16 September 2016

Tanzania: JPM Enjoys 96pc Approval Rating - Survey

Photo: Daily News
President John Magufuli.

Dar es Salaam — President John Magufuli enjoys a 96 per cent approval rating, according to a new study by the advocacy organisation Twaweza.

The study, titled The People's President? Citizens' Assessment and Expectations of the Fifth Phase Government, and whose results were released yesterday, also indicates that nine in ten (88 per cent) of respondents were confident that President Magufuli can maintain his current momentum to the end of his term.

According to the survey, President Magufuli's actions that have drawn the most approval are the removal of ghost workers (69 per cent), free education (67 per cent) and dismissal of crooked public servants (61 per cent).

Fifty-eight per cent of respondents said they do not disapprove of any of President Magufuli's actions.

The issue of sugar prices and restriction on imports of the commodity were the only area in which there was significant disapproval at 32 per cent.

Only six per cent of respondents disapproved of the President's actions that are seen in some quarters as having restricted "democratic space".

The report, however, notes that it was not surprising that Dr Magufuli's approval ratings are sky-high because Tanzanians have a tendency to rate their leaders highly compared to other African nationals. Mr Benjamin Mkapa had an approval rating of 93 per cent when he left office in 2005, while Mr Jakaya Kikwete had the lowest rating of any Tanzanian president in the last two decades when he was rated at 71 per cent in 2012, according to Afrobarometer data.

The Twaweza survey involved 1,813 respondents from across Tanzania Mainland and was conducted in June. This has raised concern whether the results reflect the current situation given the political upheavals that have happened in the last three months and in which Dr Magufuli has been a central figure.

Activist and blogger Chambi Chachage, who was a panelist at the unveiling of the report, queried whether President Magufuli's approval rating was still the same three months after the survey was conducted.

"We need real time data...it is possible that the new leadership was still in its honeymoon period in June. We now have two burning issues in the country, namely the state of the economy and the Opposition's plan to stage countrywide protests, both of which are directly linked to the presidency. I don't think the approval rating has remained unchanged to this day," he said.

His views were echoed by a lecturer at St Augustine University, Prof Mwesiga Baregu, who is also a member of the opposition Chadema's Central Committee.

"You can't tell me that only six per cent of Tanzanians are concerned about the President's actions that have reduced democratic space in the country. The reality is that Tanzanians are becoming more and more concerned about some of the President's actions and remarks which are flagrantly unconstitutional," he said.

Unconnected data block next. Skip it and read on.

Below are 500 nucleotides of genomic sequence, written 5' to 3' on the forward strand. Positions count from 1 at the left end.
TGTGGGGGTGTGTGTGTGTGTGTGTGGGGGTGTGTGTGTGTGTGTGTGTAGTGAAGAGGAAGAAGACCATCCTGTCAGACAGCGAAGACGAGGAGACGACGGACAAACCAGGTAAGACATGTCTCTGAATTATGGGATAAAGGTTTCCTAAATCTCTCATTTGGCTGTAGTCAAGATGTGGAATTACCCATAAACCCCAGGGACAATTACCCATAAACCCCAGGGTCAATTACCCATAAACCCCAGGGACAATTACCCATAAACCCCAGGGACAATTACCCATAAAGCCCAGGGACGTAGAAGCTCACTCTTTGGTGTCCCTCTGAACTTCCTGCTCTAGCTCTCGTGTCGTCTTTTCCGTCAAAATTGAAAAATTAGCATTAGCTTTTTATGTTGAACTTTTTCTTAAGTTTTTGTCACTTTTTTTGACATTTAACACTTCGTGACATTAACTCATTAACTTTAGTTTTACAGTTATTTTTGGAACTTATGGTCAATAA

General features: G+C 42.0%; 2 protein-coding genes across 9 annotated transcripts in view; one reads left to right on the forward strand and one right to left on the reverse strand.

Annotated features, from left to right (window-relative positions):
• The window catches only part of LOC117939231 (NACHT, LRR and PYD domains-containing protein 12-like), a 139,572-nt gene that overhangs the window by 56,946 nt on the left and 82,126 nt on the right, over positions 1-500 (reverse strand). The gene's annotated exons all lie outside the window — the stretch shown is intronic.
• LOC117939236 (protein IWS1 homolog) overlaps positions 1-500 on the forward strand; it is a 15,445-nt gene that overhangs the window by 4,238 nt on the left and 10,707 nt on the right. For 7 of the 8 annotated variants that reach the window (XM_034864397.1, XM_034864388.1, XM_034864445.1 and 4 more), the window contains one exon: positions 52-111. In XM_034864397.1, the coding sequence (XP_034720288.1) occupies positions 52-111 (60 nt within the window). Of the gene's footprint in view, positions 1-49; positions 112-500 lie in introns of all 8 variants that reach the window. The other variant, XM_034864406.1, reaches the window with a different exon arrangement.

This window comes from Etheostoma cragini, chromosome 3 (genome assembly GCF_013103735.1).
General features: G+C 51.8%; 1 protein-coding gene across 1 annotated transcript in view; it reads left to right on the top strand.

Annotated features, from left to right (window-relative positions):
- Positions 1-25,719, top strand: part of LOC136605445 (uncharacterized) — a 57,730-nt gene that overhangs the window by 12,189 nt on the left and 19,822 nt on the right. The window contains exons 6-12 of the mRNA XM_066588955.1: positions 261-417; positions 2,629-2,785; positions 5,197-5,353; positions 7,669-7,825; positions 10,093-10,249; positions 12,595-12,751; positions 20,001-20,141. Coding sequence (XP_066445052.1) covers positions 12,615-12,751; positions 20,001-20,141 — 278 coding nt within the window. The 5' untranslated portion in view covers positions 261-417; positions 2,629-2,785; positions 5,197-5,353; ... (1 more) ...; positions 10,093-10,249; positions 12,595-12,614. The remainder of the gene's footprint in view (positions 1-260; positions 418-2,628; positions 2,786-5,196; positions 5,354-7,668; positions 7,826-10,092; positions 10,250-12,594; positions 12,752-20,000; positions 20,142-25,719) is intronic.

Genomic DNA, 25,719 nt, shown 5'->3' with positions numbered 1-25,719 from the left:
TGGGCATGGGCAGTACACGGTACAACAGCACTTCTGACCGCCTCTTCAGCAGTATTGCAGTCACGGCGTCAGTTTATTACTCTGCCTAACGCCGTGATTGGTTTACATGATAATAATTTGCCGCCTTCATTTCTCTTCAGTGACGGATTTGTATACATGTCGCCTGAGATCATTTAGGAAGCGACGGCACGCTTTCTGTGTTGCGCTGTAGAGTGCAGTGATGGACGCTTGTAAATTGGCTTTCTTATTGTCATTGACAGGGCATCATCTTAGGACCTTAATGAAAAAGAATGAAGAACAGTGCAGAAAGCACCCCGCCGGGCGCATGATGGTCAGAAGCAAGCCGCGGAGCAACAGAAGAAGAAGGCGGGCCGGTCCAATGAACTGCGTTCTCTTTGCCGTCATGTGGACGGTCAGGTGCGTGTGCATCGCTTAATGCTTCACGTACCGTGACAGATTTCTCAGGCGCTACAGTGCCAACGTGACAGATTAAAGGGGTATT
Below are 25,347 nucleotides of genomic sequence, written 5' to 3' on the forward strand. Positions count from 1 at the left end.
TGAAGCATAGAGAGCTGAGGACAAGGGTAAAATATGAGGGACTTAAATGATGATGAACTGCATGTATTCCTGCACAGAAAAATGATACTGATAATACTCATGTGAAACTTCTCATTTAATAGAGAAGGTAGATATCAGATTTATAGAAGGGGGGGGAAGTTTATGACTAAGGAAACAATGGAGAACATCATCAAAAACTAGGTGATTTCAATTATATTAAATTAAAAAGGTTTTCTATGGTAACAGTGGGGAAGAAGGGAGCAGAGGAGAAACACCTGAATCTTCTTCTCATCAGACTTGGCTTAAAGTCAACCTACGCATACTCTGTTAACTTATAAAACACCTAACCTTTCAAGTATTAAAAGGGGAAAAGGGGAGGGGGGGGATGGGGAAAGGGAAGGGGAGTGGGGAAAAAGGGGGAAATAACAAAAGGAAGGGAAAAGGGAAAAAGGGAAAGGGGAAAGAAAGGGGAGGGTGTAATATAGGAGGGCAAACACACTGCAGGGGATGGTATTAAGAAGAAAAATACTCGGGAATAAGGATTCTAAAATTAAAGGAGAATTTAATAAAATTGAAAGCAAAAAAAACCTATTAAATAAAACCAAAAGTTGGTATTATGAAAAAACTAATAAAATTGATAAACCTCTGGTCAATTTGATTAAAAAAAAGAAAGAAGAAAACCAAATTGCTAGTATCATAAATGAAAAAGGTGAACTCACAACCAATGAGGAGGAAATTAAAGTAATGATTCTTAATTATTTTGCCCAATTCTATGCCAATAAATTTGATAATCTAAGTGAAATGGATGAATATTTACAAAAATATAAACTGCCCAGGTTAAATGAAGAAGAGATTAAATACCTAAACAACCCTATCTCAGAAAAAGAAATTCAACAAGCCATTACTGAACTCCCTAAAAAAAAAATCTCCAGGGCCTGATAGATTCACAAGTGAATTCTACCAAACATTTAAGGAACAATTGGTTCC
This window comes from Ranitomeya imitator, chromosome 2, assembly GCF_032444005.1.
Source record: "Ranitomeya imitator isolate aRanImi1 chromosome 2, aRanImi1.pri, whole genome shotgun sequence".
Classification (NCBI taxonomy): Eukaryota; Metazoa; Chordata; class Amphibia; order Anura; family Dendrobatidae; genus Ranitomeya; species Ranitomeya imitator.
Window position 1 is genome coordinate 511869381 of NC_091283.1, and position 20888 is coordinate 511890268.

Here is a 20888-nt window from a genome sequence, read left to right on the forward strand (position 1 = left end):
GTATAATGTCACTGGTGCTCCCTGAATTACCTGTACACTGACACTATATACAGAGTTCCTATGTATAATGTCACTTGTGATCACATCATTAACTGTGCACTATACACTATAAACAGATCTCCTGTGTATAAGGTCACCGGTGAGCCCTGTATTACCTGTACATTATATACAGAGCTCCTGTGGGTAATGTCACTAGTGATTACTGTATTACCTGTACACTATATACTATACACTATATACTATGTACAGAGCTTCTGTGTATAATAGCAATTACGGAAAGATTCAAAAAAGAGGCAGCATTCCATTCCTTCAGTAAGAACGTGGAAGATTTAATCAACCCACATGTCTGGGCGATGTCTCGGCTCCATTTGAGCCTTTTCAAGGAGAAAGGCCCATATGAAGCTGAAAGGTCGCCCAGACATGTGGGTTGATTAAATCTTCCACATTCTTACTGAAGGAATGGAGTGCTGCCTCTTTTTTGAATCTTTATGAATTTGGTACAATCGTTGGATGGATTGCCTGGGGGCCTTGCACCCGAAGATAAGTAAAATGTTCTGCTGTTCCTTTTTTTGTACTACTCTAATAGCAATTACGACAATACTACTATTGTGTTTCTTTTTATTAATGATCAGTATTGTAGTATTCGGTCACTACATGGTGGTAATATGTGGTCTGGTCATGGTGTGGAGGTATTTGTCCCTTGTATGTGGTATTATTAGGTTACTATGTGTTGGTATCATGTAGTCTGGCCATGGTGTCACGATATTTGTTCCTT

Twaweza Executive Director Aidan Eyakuze releasing the results yesterday did not affect the study's relevance, although he added that people had the right to voice their reservations.

Another aspect of the study which raised concern was the revelation that the majority of respondents (61 per cent) said they felt they were not adequately informed of political developments in the country, while only four per cent felt they were well informed.

"We're always taking about empowering people to enable them make informed decisions. If 61 per cent of respondents admitted that they were not well informed then that raises questions on the validity of the whole content of the survey," said Mr Chachage, adding that, "... and that has a lot to say about why only six per cent approved of the President's actions in addressing tax avoidance and only one per cent approved of measures to reduce unnecessary expenditure and fight corruption, although these are key initiatives by Dr Magufuli."

In other areas covered by the survey, 76 per cent of respondents wanted public officials to be sacked only when proof of wrongdoing has been established.

Twenty-five per cent said officials should be sacked for disobeying the President's directives, while 75 per cent were of the view that public servants should be dismissed for poor performance.

Ninety per cent said punitive action against public officials would serve as a deterrent, while 48 per cent said this would encourage others to come up with new ways of concealing wrongdoing. Thirty-seven per cent of respondents said such action would demoralise other public officials.

Seventy per cent said they believe that the quality of public services has improved under President Magufuli, with Tanzania Revenue Authority topping the list of public entities at 85 per cent, followed by public schools (75 per cent), police stations (74 per cent), courts (73 per cent), public health facilities (72 per cent) and water service providers (67 per cent).


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